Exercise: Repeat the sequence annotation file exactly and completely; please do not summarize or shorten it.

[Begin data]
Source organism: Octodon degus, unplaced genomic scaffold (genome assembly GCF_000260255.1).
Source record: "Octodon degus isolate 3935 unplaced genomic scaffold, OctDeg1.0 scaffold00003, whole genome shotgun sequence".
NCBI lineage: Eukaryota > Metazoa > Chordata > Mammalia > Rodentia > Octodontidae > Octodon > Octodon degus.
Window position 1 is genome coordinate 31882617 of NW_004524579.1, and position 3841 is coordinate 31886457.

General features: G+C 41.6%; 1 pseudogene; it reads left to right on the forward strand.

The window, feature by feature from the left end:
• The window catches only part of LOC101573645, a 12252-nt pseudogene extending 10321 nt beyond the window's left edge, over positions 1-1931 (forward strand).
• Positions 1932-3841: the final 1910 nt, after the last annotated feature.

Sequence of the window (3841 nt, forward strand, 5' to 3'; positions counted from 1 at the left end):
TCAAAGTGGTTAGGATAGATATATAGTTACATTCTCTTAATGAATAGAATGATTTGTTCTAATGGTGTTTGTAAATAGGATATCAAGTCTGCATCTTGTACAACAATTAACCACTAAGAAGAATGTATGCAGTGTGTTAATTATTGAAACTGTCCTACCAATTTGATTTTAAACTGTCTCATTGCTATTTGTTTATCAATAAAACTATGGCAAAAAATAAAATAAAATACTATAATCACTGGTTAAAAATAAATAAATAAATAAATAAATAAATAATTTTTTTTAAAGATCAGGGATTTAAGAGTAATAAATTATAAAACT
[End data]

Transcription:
Source organism: Octodon degus, unplaced genomic scaffold (genome assembly GCF_000260255.1).
Source record: "Octodon degus isolate 3935 unplaced genomic scaffold, OctDeg1.0 scaffold00003, whole genome shotgun sequence".
NCBI lineage: Eukaryota > Metazoa > Chordata > Mammalia > Rodentia > Octodontidae > Octodon > Octodon degus.
Window position 1 is genome coordinate 31882617 of NW_004524579.1, and position 3841 is coordinate 31886457.

General features: G+C 41.6%; 1 pseudogene; it reads left to right on the forward strand.

The window, feature by feature from the left end:
• The window catches only part of LOC101573645, a 12252-nt pseudogene extending 10321 nt beyond the window's left edge, over positions 1-1931 (forward strand).
• Positions 1932-3841: the final 1910 nt, after the last annotated feature.

Sequence of the window (3841 nt, forward strand, 5' to 3'; positions counted from 1 at the left end):
TCAAAGTGGTTAGGATAGATATATAGTTACATTCTCTTAATGAATAGAATGATTTGTTCTAATGGTGTTTGTAAATAGGATATCAAGTCTGCATCTTGTACAACAATTAACCACTAAGAAGAATGTATGCAGTGTGTTAATTATTGAAACTGTCCTACCAATTTGATTTTAAACTGTCTCATTGCTATTTGTTTATCAATAAAACTATGGCAAAAAATAAAATAAAATACTATAATCACTGGTTAAAAATAAATAAATAAATAAATAAATAAATAATTTTTTTTAAAGATCAGGGATTTAAGAGTAATAAATTATAAAACT